Thankfully, as Dr. Mohler points out, Struthers doesn’t let porn-viewing men off the hook: The addict retains full responsibility for his addiction, neurological explanations notwithstanding.
IVP has made available the Introduction and Chapter 1.

Sally Jenkins on Tim Tebow Superbowl Ad

An insightful article by Washington Post sportswriter Sally Jenkins on the upcoming Tim Tebow Superbowl ad. Jenkins is pro-choice, which makes her withering critique of the National Organization of Women (NOW) that much more newsworthy. She begins with the observation, “Tim Tebow is one of the better things to happen to young women in some time.” She goes on to write:

I’m pro-choice, and Tebow clearly is not. But based on what I’ve heard in the past week, I’ll take his side against the group-think, elitism and condescension of the “National Organization of Fewer and Fewer Women All The Time.” For one thing, Tebow seems smarter than they do.
Tebow’s 30-second ad hasn’t even run yet, but it already has provoked “The National Organization for Women Who Only Think Like Us” to reveal something important about themselves: They aren’t actually “pro-choice” so much as they are pro-abortion. Pam Tebow has a genuine pro-choice story to tell. She got pregnant in 1987, post-Roe v. Wade, and while on a Christian mission in the Philippines, she contracted a tropical ailment. Doctors advised her the pregnancy could be dangerous, but she exercised her freedom of choice and now, 20-some years later, the outcome of that choice is her beauteous Heisman Trophy winner son, a chaste, proselytizing evangelical.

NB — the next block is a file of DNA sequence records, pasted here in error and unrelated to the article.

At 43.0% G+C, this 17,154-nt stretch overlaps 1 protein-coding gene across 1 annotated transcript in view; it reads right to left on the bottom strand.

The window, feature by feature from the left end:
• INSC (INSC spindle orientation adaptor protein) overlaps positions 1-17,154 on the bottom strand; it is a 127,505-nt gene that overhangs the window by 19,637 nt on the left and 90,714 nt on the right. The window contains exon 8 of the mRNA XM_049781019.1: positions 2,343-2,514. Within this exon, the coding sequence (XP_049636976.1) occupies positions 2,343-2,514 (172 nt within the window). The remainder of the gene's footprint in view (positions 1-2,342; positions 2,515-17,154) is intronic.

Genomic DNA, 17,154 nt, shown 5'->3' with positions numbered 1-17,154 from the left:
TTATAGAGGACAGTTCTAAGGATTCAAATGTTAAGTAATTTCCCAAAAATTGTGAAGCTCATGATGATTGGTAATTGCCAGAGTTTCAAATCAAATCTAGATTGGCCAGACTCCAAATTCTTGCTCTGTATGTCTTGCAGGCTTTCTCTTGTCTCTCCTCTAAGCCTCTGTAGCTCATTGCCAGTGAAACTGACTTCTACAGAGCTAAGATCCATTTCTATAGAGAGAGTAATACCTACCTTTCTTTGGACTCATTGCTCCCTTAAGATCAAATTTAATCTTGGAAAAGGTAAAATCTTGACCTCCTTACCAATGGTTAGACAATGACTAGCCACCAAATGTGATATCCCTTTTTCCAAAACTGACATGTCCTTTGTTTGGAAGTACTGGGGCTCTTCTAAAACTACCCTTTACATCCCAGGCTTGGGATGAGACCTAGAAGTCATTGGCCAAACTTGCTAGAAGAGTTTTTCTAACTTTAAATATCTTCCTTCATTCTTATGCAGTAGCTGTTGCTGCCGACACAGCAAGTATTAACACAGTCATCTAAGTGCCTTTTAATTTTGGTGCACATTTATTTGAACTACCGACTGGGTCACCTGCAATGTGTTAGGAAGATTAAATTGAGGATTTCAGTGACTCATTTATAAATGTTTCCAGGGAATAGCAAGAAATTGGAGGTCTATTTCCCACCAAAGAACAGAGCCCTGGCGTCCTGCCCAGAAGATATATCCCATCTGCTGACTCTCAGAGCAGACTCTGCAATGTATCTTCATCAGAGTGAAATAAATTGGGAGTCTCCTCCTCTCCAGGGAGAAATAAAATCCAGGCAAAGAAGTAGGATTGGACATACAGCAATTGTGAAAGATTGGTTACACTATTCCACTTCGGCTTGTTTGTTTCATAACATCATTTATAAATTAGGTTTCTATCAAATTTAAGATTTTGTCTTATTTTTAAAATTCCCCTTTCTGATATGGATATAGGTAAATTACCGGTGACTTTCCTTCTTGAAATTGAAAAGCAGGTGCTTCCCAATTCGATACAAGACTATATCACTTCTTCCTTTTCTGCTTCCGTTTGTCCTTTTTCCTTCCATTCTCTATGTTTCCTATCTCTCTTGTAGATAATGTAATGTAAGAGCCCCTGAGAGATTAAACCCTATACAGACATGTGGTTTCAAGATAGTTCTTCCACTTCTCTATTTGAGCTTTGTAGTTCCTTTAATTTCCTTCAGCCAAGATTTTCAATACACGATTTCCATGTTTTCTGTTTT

Pam Tebow and her son feel good enough about that choice to want to tell people about it. Only, NOW says they shouldn’t be allowed to. Apparently NOW feels this commercial is an inappropriate message for America to see for 30 seconds, but women in bikinis selling beer is the right one.

She later makes the explicit connection between Tebow’s example of abstinence before marriage and the problem of unwanted pregnancies:

Here’s what we do need a lot more of: Tebows. Collegians who are selfless enough to choose not to spend summers poolside, but travel to impoverished countries to dispense medical care to children, as Tebow has every summer of his career. Athletes who believe in something other than themselves, and are willing to put their backbone where their mouth is. Celebrities who are self-possessed and self-controlled enough to use their wattage to advertise commitment over decadence.
You know what we really need more of? Famous guys who aren’t embarrassed to practice sexual restraint, and to say it out loud. If we had more of those, women might have fewer abortions. See, the best way to deal with unwanted pregnancy is to not get the sperm in the egg and the egg implanted to begin with, and that is an issue for men, too — and they should step up to that.

Read the whole thing. Or see my previous post where I offered a similar critique of the antagonistic response to Tebow’s commercial from some pro-choice circles.
HT: Josh Harris